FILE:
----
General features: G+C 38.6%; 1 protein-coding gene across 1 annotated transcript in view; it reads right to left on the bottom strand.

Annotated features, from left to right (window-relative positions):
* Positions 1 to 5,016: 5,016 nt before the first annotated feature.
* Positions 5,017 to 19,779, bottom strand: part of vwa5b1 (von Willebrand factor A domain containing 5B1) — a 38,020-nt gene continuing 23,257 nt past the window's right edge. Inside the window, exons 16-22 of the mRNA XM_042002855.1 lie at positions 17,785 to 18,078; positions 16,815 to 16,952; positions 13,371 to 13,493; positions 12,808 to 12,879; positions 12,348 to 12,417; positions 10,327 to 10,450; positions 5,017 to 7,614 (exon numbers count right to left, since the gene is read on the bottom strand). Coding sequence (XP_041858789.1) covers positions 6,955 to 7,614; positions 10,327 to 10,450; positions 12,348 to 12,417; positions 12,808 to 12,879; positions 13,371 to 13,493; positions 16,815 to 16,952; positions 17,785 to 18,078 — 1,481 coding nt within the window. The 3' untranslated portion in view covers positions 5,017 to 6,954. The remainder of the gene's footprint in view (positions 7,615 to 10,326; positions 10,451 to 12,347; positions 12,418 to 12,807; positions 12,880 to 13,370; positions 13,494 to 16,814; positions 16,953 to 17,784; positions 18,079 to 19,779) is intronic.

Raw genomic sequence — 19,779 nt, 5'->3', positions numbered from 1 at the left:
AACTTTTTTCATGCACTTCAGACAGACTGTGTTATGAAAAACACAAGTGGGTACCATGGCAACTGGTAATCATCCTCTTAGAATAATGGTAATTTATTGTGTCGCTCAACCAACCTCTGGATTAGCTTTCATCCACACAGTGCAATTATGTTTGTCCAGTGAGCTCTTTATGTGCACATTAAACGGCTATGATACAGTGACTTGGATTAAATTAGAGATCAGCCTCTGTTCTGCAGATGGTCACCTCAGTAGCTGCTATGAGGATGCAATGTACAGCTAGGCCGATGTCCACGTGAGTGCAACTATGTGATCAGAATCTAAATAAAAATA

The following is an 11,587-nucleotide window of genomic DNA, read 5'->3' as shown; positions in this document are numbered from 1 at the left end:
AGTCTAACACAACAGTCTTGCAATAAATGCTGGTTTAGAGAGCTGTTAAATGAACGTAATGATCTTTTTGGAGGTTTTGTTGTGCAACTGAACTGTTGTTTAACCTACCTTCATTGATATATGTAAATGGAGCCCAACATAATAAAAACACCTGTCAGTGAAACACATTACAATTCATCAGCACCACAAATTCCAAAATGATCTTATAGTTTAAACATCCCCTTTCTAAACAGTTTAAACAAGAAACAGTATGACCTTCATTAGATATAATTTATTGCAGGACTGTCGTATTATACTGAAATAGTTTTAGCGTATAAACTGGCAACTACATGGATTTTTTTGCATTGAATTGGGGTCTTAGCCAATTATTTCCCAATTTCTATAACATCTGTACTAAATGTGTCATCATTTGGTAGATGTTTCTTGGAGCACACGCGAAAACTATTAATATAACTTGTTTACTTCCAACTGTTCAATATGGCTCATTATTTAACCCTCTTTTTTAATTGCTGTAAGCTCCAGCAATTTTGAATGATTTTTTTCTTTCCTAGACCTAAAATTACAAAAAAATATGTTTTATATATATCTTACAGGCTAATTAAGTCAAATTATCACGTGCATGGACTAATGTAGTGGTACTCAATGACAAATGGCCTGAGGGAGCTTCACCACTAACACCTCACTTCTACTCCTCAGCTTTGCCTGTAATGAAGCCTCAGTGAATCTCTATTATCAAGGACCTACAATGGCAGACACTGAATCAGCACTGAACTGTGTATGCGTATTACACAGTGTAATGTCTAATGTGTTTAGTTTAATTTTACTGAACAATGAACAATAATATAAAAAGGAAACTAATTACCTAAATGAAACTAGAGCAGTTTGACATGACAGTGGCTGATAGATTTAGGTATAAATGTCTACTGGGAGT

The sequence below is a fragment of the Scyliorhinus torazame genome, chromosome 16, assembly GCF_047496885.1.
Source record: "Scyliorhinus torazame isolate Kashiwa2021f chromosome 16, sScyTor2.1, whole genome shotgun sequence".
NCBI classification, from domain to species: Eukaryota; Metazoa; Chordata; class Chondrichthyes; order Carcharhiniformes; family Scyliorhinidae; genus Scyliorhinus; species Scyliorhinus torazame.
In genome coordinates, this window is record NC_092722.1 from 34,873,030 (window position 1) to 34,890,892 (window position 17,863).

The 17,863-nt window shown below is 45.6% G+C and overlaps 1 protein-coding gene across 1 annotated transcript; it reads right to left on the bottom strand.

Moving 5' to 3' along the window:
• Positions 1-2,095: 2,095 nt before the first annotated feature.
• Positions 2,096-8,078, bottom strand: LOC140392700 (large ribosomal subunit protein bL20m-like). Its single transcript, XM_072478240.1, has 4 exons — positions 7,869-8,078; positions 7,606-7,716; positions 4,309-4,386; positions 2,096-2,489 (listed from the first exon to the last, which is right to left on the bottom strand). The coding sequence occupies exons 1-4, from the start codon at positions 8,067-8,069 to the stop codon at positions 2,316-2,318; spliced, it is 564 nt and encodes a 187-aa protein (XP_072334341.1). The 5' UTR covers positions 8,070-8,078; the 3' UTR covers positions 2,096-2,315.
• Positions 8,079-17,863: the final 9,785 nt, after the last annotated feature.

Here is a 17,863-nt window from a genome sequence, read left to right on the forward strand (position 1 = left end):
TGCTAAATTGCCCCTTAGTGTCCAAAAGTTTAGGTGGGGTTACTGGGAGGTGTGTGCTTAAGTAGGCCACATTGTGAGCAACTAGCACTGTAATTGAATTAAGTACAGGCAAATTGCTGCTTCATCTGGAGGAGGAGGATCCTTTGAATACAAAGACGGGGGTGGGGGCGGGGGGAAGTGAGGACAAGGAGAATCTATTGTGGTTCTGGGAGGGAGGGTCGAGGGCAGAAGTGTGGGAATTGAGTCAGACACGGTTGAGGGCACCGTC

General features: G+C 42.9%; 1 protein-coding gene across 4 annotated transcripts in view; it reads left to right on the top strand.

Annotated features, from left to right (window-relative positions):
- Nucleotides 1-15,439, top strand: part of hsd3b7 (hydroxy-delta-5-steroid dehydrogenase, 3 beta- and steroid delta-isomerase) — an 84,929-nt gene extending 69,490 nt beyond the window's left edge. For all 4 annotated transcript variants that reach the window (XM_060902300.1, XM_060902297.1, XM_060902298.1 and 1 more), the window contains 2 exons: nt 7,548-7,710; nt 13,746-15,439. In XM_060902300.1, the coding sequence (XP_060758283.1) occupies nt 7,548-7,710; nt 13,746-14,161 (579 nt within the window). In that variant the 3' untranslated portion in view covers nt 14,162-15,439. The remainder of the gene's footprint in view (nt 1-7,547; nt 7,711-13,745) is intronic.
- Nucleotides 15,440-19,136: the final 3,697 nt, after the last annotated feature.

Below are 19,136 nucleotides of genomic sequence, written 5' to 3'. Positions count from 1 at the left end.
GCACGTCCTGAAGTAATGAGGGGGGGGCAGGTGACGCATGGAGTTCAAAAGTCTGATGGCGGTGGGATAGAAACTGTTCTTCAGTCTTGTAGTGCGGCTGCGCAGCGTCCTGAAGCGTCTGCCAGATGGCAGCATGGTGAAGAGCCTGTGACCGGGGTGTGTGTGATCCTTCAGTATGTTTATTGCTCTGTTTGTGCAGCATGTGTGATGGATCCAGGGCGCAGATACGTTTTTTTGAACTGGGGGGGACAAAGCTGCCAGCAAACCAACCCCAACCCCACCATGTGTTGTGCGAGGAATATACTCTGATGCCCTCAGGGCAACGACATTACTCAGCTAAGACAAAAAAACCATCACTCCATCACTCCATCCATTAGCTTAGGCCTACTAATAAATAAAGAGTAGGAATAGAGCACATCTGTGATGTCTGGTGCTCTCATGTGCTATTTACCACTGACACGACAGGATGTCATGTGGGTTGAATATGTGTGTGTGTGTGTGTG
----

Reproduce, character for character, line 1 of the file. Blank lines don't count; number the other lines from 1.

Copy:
General features: G+C 38.6%; 1 protein-coding gene across 1 annotated transcript in view; it reads right to left on the bottom strand.